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Old 03-05-2008, 06:02 PM   #28
mpenders
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Join Date: Mar 2007
Posts: 47
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Quote:
Originally Posted by dennis10is View Post
MP,

I was about to reply to the OP but your answer is much superior to what mine would have been. I string my own tennis racket but I would never bother to have my racquetball racket restrung. Life is too short.
I would assume that most casual rball players don't get their racquets restrung either. Why would you when you can buy another one brand new from wallyworld, SA or Big5 for almost the same price as a string job?

I can understand that. My kids have a cheapo badminton set they use out on the front lawn. It can be amusing, but not competitive in any way (IMO, anyway). Could I restring the badminton racquets (rackets?) if I wanted to? Probably - my machine is more than capable. Would I even consider it? Not a chance in hell. In my opinion, they are disposable and will be replaced long before I would even try to find where to get string for them.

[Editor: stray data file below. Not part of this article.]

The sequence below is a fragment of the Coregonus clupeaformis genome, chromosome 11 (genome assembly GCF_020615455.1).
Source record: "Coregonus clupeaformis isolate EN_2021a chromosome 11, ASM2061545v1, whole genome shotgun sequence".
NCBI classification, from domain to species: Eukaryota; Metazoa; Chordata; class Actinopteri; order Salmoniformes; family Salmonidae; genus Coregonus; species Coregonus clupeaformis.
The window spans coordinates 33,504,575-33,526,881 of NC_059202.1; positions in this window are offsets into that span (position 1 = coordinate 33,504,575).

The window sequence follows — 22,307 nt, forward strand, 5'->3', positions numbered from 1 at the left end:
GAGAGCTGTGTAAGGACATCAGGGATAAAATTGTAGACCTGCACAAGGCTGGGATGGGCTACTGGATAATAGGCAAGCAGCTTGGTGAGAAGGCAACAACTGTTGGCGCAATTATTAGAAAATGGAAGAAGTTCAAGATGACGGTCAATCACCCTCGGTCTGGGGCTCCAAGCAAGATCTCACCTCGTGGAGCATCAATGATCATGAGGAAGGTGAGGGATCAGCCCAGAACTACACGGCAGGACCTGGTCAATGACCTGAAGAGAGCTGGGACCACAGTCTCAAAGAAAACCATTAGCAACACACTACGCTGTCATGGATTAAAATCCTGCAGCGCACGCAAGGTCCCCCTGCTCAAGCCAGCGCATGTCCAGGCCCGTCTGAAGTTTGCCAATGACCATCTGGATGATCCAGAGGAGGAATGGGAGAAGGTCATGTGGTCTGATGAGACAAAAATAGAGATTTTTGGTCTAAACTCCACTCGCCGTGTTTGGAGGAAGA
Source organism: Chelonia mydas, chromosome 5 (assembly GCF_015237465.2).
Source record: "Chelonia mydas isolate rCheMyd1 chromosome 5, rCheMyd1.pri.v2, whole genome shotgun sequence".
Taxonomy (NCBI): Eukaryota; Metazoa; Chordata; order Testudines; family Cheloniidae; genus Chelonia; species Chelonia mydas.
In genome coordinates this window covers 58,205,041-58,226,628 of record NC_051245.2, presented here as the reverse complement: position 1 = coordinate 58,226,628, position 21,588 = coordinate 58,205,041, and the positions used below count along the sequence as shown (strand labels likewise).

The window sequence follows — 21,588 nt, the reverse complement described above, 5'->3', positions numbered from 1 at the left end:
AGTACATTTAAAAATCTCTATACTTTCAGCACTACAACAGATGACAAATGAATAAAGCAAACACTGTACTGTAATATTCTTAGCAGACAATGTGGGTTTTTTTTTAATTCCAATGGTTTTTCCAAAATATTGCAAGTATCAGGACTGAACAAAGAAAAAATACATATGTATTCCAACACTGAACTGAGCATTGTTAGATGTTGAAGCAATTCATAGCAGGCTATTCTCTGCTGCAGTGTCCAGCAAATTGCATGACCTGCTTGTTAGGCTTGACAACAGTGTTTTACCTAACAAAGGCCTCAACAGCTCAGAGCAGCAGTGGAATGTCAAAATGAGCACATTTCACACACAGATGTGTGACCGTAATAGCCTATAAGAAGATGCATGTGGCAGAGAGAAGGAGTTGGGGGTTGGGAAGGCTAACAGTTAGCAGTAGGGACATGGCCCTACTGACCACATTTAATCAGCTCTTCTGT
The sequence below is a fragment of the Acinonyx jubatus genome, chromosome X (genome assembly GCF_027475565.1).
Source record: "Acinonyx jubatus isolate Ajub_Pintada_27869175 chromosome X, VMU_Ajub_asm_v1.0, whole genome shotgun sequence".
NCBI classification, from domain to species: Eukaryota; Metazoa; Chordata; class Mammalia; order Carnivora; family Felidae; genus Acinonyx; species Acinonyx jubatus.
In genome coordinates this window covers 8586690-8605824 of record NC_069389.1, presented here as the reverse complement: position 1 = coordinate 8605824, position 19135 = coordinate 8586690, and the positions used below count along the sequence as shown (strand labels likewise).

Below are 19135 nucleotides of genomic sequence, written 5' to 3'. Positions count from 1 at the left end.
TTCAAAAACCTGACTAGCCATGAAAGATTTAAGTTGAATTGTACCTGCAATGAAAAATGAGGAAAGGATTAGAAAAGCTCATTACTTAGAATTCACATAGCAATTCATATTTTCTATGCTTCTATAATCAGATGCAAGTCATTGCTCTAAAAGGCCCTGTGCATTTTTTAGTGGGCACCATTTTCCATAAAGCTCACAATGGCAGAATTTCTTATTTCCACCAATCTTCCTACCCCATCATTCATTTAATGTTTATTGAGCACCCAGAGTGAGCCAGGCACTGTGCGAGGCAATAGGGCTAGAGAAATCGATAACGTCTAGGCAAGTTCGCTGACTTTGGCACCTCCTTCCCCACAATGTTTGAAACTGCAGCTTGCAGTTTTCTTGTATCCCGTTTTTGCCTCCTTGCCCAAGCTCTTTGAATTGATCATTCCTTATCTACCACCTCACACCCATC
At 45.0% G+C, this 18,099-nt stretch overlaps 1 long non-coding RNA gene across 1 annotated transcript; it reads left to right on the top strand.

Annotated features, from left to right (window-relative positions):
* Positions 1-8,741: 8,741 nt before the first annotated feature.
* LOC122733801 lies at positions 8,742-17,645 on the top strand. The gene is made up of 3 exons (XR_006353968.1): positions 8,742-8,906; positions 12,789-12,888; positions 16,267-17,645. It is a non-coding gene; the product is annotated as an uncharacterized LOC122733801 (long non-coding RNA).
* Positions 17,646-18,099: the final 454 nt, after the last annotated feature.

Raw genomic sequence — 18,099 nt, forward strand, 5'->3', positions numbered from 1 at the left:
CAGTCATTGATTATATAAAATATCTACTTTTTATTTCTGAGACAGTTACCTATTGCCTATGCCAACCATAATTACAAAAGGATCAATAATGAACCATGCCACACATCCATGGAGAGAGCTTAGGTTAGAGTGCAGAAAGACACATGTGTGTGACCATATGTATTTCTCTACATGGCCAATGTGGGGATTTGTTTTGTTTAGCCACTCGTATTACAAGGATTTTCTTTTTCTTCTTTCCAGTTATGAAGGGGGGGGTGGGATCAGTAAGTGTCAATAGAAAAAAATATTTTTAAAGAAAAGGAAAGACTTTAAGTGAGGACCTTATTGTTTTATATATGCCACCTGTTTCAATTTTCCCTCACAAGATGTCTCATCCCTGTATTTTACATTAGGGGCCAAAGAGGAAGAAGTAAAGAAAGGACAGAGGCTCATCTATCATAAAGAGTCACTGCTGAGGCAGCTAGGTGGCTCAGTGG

I play rball competitively - so do many of the players I string for. I can assure you that my racquets can not be found at wally's, and are far from disposable. When you've made a significant investment in your equipment, you expect it to peform at it's highest level. Fresh strings make a HUGE difference. Remember, rball is all about power. Old, lifeless strings don't provide it.

All rball racquets are sold prestrung, unlike most tennis frames. There's no telling how long the strings have been in the frame, losing elasticity. Serious players are likely to cut them out before ever hitting with them, and have it restrung with their preferred string & tensions.

If you're ready to upgrade, I can steer you in the direction of a relatively inexpensive, high-end rball racquet that has a standard, non-fan pattern. It's as easy to string as any tennis frame you've done, and might make the game a bit more enjoyable for you.
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